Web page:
How metabolism alters epigenetics

CNS metabolism Neuronal activity accounts for 80% of the brain’s energy consumption. Blood-borne glucose is an essential energy source for the adult human brain. Both neurons and astrocytes take up glucose via the cell-specific transporters GLUT1 and GLUT3. Upon increased demand neurons ability to take up glucose is limited and lactate provided by astrocytes becomes the primary oxidative fuel. Under certain conditions the brain can also utilize acetoacetate, b-hydroxybutyrate and acetone (ketone bodies) derived from fatty acids as alternative energy source. Neurons metabolize ketone bodies to Acetyl-CoA, which is further oxidized through the TCA cycle. High circulating levels of ketone bodies are known to protect the brain. Ketone bodies also prevent seizures in GLUT1 difficiency syndrome and are important for brain development, but cellular and molecular mechanisms underlying the protective effect of ketone bodies are not yet fully clear. In the following I discuss the presumable link of metabolism with epigenetic changes and implications in brain function.

Balancing the epigenome Epigenetic marks are initiated, perpetuated, and removed via the activity of numerous enzymes (e.g. DNMTs, HATs, HDACs, HMTs, HDMs among many others). Histone and DNA modifying enzymes are able to sense metabolic changes, because they depend on cofactors from numerous biochemical pathways to power their effort. Histone acetyltransferases (HATs) catalyze the acetylation of lysine residues in the N-terminal tails of core histone proteins. With acetyl-CoA as cofactor they link glycolysis, fatty acid and amino acid metabolism with epigenetic gene regulation. HDACs are the natural counterpart of HATs and are implicated in gene silencing. The peculiar Sirtuin family of HDACs uses NAD+ as cofactor to break the bond between lysine and acetyl group. Seizure activity can lead to energy failure. Vice versa, mutations affecting metabolic genes implicated in the maintenance of cellular energy homeostasis often result in an epileptic phenotype. TCA cycle deficits seem to be particularly involved in generating seizures.

Metabolism and epigeneticsMetabolites as endogenous HDAC inhibitors When glycolysis exceeds the cell’s aerobic metabolic capacity lactate accumulates and can enter the nucleus, where it acts as endogenous HDAC inhibitor. Although weaker than other HDAC inhibitors, lactate induces hyperacetylation and increased gene expression. β-Hydroxybutyrate is the major source of energy for mammals during prolonged exercise or starvation and has selective inhibitory function for a subtype of HDACs. Inhibition of HDACs by β-hydroxybutyrate may contribute to the beneficial effect of the ketogenic diet in epilepsy treatment.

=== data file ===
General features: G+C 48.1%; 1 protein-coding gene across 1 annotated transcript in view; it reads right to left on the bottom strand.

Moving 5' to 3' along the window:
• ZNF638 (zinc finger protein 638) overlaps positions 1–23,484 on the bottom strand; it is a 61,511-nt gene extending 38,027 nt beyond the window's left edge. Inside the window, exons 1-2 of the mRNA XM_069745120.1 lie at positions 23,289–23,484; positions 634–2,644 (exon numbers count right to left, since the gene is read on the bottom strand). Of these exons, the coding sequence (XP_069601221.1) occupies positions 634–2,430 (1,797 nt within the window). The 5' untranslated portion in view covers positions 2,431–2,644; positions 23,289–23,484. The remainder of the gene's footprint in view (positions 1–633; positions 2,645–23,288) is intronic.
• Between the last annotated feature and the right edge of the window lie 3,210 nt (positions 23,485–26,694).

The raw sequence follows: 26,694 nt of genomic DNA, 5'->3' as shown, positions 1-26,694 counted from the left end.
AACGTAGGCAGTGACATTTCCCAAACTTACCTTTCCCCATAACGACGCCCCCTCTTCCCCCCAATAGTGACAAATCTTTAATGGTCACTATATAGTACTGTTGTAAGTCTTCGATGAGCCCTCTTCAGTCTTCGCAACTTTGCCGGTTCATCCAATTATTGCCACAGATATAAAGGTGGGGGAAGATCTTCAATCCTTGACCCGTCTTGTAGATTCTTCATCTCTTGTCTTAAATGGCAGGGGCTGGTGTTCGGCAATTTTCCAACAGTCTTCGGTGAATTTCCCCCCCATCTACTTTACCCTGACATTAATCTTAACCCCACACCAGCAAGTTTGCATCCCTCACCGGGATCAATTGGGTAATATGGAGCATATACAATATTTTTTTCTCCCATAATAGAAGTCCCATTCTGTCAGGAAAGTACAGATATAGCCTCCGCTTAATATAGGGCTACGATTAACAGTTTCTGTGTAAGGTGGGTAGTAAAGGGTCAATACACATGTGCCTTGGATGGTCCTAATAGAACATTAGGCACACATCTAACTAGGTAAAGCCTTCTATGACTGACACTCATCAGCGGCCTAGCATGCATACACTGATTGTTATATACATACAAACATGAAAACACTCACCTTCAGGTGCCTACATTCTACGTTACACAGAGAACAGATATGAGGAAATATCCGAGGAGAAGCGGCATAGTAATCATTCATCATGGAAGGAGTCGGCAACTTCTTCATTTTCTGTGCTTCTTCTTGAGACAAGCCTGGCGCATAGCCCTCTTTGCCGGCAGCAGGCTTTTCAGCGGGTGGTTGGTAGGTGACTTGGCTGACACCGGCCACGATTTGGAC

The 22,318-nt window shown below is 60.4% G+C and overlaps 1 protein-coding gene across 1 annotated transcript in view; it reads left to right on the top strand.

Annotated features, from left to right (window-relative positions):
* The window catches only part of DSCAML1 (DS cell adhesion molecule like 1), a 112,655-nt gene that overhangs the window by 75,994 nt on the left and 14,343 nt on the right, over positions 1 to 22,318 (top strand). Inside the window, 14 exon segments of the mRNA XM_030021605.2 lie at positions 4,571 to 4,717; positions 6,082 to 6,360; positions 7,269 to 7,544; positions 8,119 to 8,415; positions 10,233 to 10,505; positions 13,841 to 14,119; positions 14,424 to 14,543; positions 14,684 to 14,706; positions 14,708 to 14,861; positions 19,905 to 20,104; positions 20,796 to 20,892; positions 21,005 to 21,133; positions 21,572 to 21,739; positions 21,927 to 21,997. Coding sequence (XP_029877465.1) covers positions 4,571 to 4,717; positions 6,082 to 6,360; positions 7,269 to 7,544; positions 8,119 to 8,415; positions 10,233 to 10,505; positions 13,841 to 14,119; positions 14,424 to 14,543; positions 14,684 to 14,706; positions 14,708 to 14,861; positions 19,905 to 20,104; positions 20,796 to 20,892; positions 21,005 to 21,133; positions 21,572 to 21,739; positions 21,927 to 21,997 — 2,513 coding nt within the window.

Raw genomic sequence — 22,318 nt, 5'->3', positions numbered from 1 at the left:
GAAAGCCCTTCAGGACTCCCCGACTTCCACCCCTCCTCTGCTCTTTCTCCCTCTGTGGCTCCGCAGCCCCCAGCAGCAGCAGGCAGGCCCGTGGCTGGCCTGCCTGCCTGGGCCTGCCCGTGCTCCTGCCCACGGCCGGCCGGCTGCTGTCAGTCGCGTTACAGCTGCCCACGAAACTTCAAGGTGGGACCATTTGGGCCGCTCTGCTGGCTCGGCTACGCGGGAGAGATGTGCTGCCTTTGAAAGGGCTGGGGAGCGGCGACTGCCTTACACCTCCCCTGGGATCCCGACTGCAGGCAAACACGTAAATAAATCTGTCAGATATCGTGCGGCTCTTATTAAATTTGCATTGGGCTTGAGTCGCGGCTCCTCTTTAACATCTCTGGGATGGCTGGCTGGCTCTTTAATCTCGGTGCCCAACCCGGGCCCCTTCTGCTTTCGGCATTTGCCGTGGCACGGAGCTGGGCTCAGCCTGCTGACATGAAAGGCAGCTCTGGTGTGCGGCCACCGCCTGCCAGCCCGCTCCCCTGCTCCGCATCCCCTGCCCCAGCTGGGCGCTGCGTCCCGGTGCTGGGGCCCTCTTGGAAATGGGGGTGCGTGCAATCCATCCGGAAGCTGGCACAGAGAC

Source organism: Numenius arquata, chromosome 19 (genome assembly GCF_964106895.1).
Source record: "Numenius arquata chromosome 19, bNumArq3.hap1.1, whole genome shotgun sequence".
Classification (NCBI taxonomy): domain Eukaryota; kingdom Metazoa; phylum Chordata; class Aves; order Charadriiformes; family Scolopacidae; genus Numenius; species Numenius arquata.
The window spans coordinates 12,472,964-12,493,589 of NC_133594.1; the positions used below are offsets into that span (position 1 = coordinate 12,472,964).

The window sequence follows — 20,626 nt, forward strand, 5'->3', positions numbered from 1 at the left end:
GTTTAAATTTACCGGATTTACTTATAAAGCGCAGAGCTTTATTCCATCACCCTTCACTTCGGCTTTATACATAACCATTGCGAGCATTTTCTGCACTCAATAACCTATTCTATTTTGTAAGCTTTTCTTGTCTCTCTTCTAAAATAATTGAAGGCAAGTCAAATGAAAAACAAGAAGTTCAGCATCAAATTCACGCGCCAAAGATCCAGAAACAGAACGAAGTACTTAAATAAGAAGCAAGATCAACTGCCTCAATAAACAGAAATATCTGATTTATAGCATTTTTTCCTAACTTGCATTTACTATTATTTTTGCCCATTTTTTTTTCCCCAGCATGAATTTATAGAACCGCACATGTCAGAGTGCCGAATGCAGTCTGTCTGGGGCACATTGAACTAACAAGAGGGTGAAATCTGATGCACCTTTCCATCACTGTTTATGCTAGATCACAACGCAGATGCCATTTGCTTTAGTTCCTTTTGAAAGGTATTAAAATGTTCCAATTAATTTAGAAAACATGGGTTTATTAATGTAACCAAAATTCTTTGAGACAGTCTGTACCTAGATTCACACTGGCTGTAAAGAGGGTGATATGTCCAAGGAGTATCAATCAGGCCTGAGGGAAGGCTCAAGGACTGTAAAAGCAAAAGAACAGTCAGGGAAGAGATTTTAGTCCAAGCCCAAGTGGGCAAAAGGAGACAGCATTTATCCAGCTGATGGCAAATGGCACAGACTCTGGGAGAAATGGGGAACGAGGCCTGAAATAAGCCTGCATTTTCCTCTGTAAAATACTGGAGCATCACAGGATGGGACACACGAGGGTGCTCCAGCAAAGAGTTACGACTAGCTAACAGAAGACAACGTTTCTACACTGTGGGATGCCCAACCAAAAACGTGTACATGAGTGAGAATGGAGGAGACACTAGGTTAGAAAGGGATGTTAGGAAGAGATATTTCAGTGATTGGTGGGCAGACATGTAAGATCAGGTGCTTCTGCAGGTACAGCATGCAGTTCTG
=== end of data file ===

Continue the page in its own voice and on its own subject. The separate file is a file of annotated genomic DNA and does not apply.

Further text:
The special role of α-ketoglutarate By the conversion of isocitrate and as anaplerotic carbon source under hypoxic conditions (by synthesis from glutamate), α-ketoglutarate is a particularly important intermediate of the TCA cycle. It is further an essential co-factor of histone demethylases (HDMs) and of the Ten-eleven translocation (TET) protein family members. TET enzymes are thought to be involved in active DNA demethylation as they convert DNA methylation (5-mC) to DNA hydroxymethylation (5-hmC). DNA hydroxymethylation is essential during postnatal development and aging, as well as higher order brain function including learning and memory. Experimental evidence clearly supports an involvement of oxidative stress in seizure generation and it can be anticipated that α-ketoglutarate availability perturbs gene activity via epigenetic mechanisms in the epileptic brain.

Oxidative stress Changes in redox homeostasis and oxidative stress can further alter DNA and histone methylation levels through regulation of a key enzyme in the transmethylation cycle. Any methylation reaction in the cell requires S-adenosylmethionine (SAM) as methyl group donor. After transfer of the methyl group to an acceptor molecule SAM needs to be regenerated via the transmethylation pathway, which is sensitive to changes in redox homeostasis. A reducing environment increases SAM production and supports e.g. DNA methylation. Conversely, a more oxidized environment has been proposed to decrease SAM levels and inhibit methylation reactions. Disturbances in folate or adenosine metabolism, which are both directly linked to the transmethylation pathway, have been associated with seizures in humans and rodents.

Lessons learned There is growing evidence that disruption in
the production and availability of
metabolic intermediaries like S-adenosylmethionine, α‑ketoglutarate, β-hydroxybutyrate, lactate, NAD+, and acetyl-CoA can modify the epigenotype of neuronal and glial cells. Redox biology can change epigenetic events through oxidation of enzymes and alterations of metabolic cofactors that affect epigenetic events like DNA methylation. Combined, these metabolic and redox changes serve as the foundation for altering the epigenotype of normal cells and may help create the epigenetic progenitor of any pathological condition including epilepsy. 

4 thoughts on “How metabolism alters epigenetics

  1. Great summation of these mechanisms. I was wondering, do you have links to the publications done on metabolism and epigenetics? I’ve been having a hard time tracking down the studies to sight. I’m especially interested in carbohydrate & keytone effects on epigenetic methylation. :0)

  2. Pingback: SLC25A22, migrating seizures and mitochrondial glutamate deficiency | Beyond the Ion Channel

  3. A very comprehensive mini review of where we stand on metabolism and epigenetics! Thank you for the article

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